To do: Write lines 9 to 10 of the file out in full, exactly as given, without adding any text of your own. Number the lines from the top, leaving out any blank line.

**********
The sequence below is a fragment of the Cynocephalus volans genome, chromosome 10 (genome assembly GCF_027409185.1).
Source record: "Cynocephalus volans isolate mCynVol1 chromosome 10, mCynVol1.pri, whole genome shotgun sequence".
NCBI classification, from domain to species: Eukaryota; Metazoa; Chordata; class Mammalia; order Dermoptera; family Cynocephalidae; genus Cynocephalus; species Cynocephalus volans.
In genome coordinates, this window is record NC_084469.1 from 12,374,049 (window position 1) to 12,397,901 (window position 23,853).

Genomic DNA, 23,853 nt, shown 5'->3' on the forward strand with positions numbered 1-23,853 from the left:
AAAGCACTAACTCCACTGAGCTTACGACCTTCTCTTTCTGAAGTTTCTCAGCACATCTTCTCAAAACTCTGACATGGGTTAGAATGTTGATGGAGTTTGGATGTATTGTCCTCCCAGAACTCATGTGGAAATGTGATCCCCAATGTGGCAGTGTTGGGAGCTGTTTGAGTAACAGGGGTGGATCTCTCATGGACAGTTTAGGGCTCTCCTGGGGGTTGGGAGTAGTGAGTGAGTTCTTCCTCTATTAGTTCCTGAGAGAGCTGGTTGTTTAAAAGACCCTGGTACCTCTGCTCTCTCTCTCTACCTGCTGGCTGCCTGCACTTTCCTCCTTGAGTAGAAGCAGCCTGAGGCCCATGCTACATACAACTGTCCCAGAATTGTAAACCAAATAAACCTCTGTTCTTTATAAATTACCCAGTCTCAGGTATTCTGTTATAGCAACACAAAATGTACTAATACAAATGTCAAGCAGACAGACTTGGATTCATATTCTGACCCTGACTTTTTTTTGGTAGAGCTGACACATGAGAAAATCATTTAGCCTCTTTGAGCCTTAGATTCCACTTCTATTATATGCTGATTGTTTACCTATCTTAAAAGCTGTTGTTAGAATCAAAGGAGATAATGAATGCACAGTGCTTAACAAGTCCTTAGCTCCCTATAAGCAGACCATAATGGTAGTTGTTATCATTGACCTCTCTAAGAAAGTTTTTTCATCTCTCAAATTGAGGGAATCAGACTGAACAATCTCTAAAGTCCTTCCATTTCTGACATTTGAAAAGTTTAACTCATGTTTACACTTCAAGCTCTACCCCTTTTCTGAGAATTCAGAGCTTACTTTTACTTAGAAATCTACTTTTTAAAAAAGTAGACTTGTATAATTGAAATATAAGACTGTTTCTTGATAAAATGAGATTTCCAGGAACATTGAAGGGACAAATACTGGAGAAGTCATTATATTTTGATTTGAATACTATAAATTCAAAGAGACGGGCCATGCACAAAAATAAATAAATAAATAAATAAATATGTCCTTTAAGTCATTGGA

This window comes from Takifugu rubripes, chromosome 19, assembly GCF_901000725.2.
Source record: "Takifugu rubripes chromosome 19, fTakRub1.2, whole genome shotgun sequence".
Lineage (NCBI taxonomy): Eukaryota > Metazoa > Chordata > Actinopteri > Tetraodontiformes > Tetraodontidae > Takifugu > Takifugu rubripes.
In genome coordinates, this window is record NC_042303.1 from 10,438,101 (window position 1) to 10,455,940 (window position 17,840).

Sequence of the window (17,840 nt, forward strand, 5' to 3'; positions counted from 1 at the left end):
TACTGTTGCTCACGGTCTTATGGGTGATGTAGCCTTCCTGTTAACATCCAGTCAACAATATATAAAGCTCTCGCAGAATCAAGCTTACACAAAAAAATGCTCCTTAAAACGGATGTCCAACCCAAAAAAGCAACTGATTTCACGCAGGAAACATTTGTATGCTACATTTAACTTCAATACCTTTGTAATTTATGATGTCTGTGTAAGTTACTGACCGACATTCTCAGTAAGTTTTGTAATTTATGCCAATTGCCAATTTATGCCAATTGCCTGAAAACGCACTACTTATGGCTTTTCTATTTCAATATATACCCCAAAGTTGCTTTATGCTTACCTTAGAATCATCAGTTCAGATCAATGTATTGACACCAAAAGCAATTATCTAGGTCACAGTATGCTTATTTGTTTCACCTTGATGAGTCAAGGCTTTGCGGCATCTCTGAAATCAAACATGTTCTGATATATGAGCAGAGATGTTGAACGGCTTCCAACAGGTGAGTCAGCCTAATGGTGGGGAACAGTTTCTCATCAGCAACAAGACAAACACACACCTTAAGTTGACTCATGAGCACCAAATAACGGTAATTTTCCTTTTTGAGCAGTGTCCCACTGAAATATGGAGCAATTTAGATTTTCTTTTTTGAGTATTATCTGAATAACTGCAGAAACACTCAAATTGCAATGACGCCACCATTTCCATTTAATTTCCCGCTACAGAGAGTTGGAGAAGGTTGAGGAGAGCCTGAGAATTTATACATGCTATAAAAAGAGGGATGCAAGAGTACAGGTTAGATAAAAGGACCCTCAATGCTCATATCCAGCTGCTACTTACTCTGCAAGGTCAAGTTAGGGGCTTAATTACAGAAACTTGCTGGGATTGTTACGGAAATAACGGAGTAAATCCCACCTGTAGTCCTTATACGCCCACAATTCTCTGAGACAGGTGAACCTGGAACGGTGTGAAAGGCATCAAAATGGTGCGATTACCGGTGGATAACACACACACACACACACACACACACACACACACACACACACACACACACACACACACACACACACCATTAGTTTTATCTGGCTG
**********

Lineage (NCBI taxonomy): Eukaryota > Metazoa > Chordata > Actinopteri > Tetraodontiformes > Tetraodontidae > Takifugu > Takifugu rubripes.
In genome coordinates, this window is record NC_042303.1 from 10,438,101 (window position 1) to 10,455,940 (window position 17,840).